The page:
The Art of Adire: Adire Oniko

Adire Oniko:

Adire oniko is a surface design technique which employs either raffia or thread to achieve the dye resist. This resist technique is not unique to the Yoruba of Nigeria or the continent of Africa. Areo et al in the discussion of adire oniko, considers the Yoruba of Nigeria as the starting point for the cultural dissemination of the technique, stating that it “must date back several centuries ago, considering the fact that Adire at its peak was exported to Senegal, Congo, Cameroons, Gold Coast (present day Ghana) and probably other West African countries.” (97) Since adire oniko is one of the simplest forms of textile surface design, that would likely account for its practice in a variety of countries under different names. Adire oniko is the same as the Japanese shibori, the Indian bandhani, and the Indonesian plangi. (In My Mother's Closet) The difference in design aspect may be attributed to the difference in materials used by each culture. 

M. A. Hann, writing in Patterns of Culture about Nigerian and other African technique of adire oniko, comments that though resist dyed fabrics were common Africa, “the adire oniko cloths produced by the Yoruba of Nigeria are probably the most notable.” (33) Hann notes that the designs are created either by binding or stitching with raffia and consisted of “large or small circles”. Hans then examines the differences in adire oniko designs found in West Africa, writing that apart from the Yoruba of Nigeria, such cloths were also common in “Senegal and Gambia [Picton and Mack, 1991, p. 148] … [as well as] Morocco, Algeria, Tunisia and Libya”. The difference between the designs in these different places may be attributed to the different techniques utilized to create the effect.

For instance, the adire oniko designs from Morocco-Libya are signified by “simple ring designs, using single-colour resist-dyeing on woollen fabric”. These differed from Gambia and Senegal in that these two countries devised a "marbled effect" by dint of "crumpling the fabric and binding it loosely" before dyeing. Hann does not specify the type of fabric, which may well be cotton. In conjunction with those two countries, Hann finds that in Sierra Leone, the cloth is finely pleated and bound "to create a cross-hatched effect". Senegal stood out though for its practice of using geometric embroidery as a resist method which, after the dyeing, was unpicked to reveal the contrast between the dyed background and the pattern.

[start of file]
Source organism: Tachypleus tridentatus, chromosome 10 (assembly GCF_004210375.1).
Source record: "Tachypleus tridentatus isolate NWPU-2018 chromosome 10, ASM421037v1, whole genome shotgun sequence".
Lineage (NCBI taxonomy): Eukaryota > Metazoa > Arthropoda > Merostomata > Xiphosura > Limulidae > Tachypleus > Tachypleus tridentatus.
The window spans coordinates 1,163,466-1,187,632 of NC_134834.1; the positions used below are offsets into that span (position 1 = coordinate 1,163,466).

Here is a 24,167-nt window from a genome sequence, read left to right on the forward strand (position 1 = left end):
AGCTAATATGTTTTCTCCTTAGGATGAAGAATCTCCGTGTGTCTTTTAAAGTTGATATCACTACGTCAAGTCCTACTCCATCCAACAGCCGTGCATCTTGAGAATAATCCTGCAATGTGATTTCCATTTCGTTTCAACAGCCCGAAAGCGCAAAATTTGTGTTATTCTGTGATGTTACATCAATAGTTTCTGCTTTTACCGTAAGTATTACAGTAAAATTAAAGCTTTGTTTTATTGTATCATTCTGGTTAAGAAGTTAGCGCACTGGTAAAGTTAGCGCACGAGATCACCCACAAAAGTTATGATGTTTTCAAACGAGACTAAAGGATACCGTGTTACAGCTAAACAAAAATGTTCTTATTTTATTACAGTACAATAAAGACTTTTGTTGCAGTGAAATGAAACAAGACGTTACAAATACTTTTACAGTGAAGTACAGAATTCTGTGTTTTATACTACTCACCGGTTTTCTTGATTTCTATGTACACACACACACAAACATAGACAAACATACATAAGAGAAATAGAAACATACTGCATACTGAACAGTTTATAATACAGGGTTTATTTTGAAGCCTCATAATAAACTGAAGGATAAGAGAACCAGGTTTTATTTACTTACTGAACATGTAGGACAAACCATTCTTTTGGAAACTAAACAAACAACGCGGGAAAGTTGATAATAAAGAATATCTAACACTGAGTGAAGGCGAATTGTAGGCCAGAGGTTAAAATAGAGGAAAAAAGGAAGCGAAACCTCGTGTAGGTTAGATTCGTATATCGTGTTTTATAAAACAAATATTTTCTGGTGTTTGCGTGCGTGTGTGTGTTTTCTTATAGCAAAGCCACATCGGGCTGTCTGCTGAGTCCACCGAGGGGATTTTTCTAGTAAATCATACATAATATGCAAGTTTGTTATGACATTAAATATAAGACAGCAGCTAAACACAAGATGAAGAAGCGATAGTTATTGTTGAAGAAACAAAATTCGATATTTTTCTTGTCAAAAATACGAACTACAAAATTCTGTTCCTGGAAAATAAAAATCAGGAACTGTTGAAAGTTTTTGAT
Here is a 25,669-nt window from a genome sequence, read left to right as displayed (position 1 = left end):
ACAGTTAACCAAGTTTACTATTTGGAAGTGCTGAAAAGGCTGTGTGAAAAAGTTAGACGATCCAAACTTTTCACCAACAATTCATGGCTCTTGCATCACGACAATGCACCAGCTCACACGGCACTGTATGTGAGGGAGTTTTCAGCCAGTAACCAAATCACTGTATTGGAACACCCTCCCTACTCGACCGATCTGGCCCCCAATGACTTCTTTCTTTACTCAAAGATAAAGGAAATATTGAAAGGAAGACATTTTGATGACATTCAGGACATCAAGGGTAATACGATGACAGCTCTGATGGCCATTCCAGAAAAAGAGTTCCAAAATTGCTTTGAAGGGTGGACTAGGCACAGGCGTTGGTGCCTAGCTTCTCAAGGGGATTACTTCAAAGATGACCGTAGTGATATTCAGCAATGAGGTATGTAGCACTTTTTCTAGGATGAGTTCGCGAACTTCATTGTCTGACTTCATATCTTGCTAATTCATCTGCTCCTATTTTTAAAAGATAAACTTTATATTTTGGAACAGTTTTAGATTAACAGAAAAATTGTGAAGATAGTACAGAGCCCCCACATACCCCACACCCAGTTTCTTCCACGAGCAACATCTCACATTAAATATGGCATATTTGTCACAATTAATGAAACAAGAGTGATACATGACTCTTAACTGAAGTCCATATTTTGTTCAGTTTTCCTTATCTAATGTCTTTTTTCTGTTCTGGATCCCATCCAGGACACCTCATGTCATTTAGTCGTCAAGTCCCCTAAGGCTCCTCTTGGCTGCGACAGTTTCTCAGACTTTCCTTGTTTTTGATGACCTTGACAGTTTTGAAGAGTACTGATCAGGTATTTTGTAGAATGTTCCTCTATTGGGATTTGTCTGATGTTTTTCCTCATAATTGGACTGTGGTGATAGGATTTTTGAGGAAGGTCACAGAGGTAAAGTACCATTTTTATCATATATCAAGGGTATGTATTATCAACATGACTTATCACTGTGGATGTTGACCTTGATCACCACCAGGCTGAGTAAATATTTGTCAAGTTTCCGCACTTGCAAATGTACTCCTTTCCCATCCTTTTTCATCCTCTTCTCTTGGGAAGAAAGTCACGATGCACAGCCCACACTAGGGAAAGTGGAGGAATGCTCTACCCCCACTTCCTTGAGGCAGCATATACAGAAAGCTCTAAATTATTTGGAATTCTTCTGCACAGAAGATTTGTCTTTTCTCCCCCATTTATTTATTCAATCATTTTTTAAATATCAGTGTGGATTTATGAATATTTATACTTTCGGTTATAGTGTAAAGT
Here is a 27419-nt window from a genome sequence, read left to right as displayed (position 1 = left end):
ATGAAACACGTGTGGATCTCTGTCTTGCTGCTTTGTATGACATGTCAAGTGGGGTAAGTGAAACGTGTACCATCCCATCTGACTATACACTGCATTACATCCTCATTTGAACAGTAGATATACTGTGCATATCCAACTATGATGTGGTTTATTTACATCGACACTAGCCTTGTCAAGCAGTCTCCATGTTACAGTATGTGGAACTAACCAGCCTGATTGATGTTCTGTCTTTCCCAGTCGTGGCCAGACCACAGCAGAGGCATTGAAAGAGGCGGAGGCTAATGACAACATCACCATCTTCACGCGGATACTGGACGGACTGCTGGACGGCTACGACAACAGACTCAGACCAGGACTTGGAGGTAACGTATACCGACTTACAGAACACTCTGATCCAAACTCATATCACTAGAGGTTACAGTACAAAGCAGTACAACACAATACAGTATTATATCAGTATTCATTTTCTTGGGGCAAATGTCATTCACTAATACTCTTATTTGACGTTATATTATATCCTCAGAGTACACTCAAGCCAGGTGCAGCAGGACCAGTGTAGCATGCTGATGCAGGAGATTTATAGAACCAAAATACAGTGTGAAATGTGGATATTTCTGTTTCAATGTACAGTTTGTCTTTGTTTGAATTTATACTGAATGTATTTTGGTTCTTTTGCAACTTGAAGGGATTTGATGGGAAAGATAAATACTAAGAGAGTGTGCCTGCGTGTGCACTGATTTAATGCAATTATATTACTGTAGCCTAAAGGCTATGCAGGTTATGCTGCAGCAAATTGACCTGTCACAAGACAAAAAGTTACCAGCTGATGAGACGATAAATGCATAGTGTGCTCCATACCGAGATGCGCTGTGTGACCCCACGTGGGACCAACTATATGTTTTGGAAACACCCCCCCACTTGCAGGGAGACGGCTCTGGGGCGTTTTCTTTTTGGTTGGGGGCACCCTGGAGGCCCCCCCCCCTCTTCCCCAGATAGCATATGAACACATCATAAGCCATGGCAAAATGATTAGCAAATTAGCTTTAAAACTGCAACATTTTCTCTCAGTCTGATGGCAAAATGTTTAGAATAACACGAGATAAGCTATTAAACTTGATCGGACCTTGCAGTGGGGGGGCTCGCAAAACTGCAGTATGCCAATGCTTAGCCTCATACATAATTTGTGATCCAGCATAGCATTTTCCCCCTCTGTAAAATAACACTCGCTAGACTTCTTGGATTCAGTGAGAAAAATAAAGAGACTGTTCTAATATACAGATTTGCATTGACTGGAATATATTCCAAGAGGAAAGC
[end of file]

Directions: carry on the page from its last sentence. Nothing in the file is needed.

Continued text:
The “oldest, simplest, commonest and the most basic of all Adire techniques known among the Yoruba” and the means of accomplishing it “involves tying, binding, or covering specific portions of the fabric with any flexible material of choice with the sole aim of preventing dye penetration, so that the areas so covered invariably results into the Adire patterns.” (Areo 97)  Since raffia is common to and abundant in Nigeria, that is what the Yoruba use to tie the fabric and create the patterned resist. 

Areo classifies the different tying techniques as follows: “knotting, binding, folding, stitching and champing, and involves using iko the raffia thread in one form or the other, or any of the several other flexible binding materials apart from raffia thread”. (97) Her discussion ventures into greater detail about the tying techniques, but it is not our purpose to teach how to do things exactly like the Yoruba. Rather, our intention is to provide information and leave the rest up to the imagination of the designer to create effects that are desirable.


Adeyemo, Gasali. Indigo Arts Gallery.

Adire Oniko & Alabere. Inside My Mother's Closet.

Areo, Margaret Oluwagbemisola, Rasaq Olatunde, Rom Kalilu. Paradigmatic Appraisal of Techniques and Technology of Adire in the Last Five Decades. Research on Humanities and Social Sciences. Vol. 3, No 15, 2013.

Hans, M. A. Patterns of Culture: Techniques of Decoration and Coloration. U. of Leeds, 2005.